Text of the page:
Holy Aioli

Is the joy of aioli in using garlicky mayonnaise as an excuse to eat unseemly amounts of vegetables, or in using vegetables as an excuse to eat good mayonnaise?

It’s officially early summer, and the farmers’ market stands are selling enough different vegetables that it’s not quite possible for two people to eat one bunch of everything available. We’ve had peas (snow, sugar snap, and shelling) for almost a month, and the new crop of root vegetables for a couple of weeks, including a painter’s palette of beets and sweet/sharp white Japanese turnips the size of golf balls. Migliorelli Farm has been selling fennel bulbs the size of a pen, and Rick Bishop from Mountain Sweet Berry Farm promises his extraordinary fingerlings this week or next. In our house this abundance means that aioli season is getting going in earnest. Aioli refers both to the sauce—home-made mayonnaise with a hefty whack of raw garlic—and to the meal of said mayonnaise surrounded by hordes of blanched vegetables waiting to be dipped in and devoured. A small piece of poached white-but-meaty fish like black cod can be nice, too. It’s a great dish to for summer since a) it’s served at room temperature, and b) everything can be made ahead (though I prefer not to refrigerate the blanched veg, which means making them within two or three hours of the meal). And it’s finger food—always a plus.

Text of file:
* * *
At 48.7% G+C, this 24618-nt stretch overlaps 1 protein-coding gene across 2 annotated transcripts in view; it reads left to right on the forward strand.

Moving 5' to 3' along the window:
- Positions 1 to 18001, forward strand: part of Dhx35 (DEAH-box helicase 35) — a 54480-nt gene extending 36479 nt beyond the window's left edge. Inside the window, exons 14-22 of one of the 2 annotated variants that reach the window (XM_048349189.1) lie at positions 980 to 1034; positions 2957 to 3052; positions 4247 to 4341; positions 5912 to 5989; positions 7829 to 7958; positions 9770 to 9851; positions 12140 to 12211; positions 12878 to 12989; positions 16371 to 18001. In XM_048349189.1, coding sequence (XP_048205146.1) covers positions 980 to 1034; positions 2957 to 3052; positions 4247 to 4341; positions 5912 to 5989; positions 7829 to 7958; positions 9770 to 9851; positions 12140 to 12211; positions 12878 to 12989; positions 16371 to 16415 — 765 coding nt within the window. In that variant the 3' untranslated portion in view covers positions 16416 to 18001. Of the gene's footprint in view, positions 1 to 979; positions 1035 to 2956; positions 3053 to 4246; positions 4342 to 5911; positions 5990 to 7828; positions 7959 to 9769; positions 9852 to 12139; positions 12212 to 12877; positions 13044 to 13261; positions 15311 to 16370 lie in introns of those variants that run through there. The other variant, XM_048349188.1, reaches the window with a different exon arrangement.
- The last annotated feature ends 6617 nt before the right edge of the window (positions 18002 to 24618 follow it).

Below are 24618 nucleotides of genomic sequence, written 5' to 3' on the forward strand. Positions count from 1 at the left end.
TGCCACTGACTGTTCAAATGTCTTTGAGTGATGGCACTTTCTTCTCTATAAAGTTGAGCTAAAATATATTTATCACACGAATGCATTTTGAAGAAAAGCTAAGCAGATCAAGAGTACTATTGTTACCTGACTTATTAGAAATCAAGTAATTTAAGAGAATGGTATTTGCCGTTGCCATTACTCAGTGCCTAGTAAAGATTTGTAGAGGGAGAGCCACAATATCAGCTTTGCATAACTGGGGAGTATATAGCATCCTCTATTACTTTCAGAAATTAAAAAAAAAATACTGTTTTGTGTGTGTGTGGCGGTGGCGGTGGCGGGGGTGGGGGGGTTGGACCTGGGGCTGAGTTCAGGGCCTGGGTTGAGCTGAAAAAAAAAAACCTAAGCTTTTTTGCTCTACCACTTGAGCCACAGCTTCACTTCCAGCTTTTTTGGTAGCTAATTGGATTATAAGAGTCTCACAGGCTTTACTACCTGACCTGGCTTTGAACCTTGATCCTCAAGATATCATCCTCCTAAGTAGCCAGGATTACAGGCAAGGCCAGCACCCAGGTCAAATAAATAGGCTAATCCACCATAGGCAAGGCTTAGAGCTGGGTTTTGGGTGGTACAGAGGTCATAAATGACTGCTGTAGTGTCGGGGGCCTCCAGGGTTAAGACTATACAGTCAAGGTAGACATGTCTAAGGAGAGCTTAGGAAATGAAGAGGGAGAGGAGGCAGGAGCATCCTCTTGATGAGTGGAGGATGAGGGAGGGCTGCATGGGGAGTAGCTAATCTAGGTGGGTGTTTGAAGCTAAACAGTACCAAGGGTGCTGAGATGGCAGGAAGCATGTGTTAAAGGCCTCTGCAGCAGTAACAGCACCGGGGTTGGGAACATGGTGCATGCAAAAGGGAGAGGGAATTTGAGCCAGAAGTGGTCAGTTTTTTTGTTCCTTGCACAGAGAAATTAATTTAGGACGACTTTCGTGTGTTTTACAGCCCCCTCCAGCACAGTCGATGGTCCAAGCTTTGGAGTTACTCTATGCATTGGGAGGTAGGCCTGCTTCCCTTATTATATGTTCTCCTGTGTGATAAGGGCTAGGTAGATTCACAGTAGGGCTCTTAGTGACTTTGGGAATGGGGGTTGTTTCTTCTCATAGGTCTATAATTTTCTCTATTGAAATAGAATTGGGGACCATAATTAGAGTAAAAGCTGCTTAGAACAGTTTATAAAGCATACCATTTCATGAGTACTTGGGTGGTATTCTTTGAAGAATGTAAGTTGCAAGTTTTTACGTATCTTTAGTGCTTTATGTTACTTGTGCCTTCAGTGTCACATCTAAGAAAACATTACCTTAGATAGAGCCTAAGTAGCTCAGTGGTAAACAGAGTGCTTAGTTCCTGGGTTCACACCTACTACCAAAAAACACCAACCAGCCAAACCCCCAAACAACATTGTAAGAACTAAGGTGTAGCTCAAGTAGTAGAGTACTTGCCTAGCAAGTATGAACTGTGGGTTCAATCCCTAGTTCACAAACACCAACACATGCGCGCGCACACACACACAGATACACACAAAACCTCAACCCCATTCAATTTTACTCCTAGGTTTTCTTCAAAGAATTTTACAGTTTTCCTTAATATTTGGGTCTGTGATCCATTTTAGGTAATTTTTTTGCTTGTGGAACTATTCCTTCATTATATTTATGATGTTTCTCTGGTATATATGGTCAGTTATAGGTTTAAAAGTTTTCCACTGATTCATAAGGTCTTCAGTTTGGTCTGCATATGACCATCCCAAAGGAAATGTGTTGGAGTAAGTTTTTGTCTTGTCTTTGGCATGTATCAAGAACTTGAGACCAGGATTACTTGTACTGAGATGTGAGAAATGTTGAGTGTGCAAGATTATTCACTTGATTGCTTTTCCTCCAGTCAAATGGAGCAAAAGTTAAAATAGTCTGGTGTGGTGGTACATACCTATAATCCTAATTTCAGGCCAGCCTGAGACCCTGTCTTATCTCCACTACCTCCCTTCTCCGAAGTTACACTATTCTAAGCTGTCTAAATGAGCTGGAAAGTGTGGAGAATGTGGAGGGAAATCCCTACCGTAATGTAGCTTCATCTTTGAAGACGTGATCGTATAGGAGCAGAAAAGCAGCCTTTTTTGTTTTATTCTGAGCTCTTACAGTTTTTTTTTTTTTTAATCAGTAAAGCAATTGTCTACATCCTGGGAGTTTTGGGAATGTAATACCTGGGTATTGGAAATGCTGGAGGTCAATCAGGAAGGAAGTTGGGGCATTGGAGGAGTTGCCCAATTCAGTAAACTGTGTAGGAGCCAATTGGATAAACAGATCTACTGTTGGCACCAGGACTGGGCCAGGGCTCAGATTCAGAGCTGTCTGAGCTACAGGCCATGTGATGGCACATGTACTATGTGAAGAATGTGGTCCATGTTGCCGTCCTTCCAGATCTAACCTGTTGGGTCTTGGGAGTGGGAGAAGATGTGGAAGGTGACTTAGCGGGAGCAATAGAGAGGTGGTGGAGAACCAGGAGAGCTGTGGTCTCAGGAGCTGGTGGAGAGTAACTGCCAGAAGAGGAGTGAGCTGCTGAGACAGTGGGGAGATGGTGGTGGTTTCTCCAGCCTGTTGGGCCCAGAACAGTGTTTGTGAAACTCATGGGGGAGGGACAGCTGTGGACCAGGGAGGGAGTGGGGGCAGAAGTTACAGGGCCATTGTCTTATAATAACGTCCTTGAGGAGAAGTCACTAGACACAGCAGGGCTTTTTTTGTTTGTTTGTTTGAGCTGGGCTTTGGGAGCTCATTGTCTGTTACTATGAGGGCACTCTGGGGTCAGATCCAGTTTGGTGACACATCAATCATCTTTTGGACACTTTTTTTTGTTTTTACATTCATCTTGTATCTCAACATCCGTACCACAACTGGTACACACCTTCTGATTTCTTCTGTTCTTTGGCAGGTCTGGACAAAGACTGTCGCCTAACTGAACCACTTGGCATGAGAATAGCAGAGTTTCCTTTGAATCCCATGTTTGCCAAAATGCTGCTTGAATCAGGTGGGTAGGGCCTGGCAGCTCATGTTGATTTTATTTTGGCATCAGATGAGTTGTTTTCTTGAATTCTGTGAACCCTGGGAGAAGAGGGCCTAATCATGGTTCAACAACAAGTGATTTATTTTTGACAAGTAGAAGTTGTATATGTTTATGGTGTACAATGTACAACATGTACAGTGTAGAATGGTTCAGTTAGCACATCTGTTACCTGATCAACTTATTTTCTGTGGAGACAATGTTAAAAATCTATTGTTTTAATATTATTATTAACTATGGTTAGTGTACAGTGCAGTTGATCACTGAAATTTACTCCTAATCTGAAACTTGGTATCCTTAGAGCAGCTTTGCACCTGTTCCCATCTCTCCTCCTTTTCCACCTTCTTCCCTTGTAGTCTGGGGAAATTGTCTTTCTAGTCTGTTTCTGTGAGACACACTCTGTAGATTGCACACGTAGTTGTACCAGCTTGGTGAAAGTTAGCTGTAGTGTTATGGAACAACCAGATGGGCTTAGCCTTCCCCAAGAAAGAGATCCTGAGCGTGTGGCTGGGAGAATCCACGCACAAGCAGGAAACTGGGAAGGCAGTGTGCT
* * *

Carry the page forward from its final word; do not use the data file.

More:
Aioli, and mayonnaise in general, has a reputation for being hard to make but in reality it takes less skill than confidence. (Tara, quoting my friend Jordan, says “It’s one of those foods that can smell your fear.”) The recipe is simpler than pie (well, much simpler than pie, actully): Whisk together a raw egg yolk, a hefty pinch of salt, and some garlic puree in a big bowl, then slowly add olive oil while whisking like mad. One yolk takes a cup or more of oil and makes enough to serve three or four people. The garlic paste can be made with a mortar and pestle but a Microplane grater works even better. I sometimes use a small proportion of fancy oil, usually one with some peppery bite to it, to play up the taste of the oil instead of the garlic. I make aioli by hand, adding oil and beating until the mixture is really stiff, then adding a tiny splash of nearly-boiling water to get a consistency I like. I have yet to figure out if the joy of aioli is in using garlicky mayonnaise as an excuse to eat an unseemly amount of vegetables, or in using vegetables as an excuse to eat more good mayonnaise than I’ll admit to liking. This question, as they say, requires further research, which I plan to perform this week.

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